Teaching Excellence Awards

 Year Awarded: 2004

Faculty Award winner

Kristina Tollefson

 College of Arts and Sciences


I demonstrate a humanistic approach to teaching by modeling how to be a productive member of a learning community as I teach content, a lifelong aesthetic appreciation of art and theatre, and communication skills. My goal in exhibiting the behavior I ask my students to practice, including enthusiasm for the topic, self-discipline, respect for the ideas of others and adherence to deadlines, is to foster a positive learning relationship of trust and mutual respect. I accomplish this goal by keeping four objectives in mind.

1. Cultivate a safe classroom of honesty and respect.

Learning happens best when students feel comfortable. I have equal respect for and confidence in the ability of all my students, and I employ several methods for communicating this respect and confidence. I learn and use my students' names to make it clear that in my class they will be respected and identified as individuals. I provide my students with a detailed syllabus and assignment guidelines for every class. There are no gray areas; they know my expectations and how to earn their grades. Clear definitions of plagiarism and cheating ensure my expectation of their academic honesty as members of the university learning community. Soliciting comments regarding my teaching on a daily basis and fulfilling those that do not conflict with my pedagogical objectives are easy ways to adapt to students' learning styles and reinforce my respect for them.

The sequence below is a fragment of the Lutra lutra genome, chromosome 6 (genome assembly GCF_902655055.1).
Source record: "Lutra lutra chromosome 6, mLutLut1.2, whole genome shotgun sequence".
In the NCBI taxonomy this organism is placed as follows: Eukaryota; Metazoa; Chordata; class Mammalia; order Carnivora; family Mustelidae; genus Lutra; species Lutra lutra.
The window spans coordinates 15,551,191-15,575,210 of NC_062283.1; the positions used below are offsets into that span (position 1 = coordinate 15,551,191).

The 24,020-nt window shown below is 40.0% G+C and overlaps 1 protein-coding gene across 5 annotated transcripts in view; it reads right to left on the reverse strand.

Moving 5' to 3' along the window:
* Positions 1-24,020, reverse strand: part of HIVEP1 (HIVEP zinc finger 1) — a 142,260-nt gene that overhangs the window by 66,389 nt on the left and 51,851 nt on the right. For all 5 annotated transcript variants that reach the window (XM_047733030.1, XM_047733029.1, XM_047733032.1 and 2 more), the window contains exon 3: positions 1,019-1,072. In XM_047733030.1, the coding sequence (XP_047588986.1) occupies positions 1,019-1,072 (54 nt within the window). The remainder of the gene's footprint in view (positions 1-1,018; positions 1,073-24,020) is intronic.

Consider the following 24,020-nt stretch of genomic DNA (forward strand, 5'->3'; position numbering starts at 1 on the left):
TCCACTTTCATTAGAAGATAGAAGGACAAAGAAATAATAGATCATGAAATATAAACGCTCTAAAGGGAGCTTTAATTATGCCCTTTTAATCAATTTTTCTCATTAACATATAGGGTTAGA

2. Make the learning process active, interactive and collaborative.

Only when both professor and student actively fulfill their responsibilities can learning occur. Attendance, attention, and participation in class discussions and projects are essential. A professor can do much to accomplish course objectives, but students must also take responsibility for meeting objectives. Traditional lecture courses do not tend to inspire students to interact with the subject matter. To counteract this, I lead discussions arguing both sides of issues to help my students develop their own opinions and learn to think for themselves. I strive to create experiential opportunities in all of my courses. My students learn about the art, process, and people in class and then live those ideas through practical experiences. My collaboration with students on every design I do is a tangible way to bring their classroom experiences into reality in addition to building materials they can present as part of their portfolios.

3. Teach to a variety of learning styles.

By combining discussions with course packs, guest speakers, videos, Web sites, small group discussions, and activities, I strive to teach to aural, visual and kinesthetic learners. Combining more than one modality increases my chance for successfully teaching every student.

4. Learn from your students and other successful teachers.

Respecting student feedback and attending workshops and symposia on instructional techniques through university and professional organizations are essential aspects of my development as an educator. Each course I teach or workshop I attend provides valuable discoveries that become part of my syllabi, teaching philosophy, or style.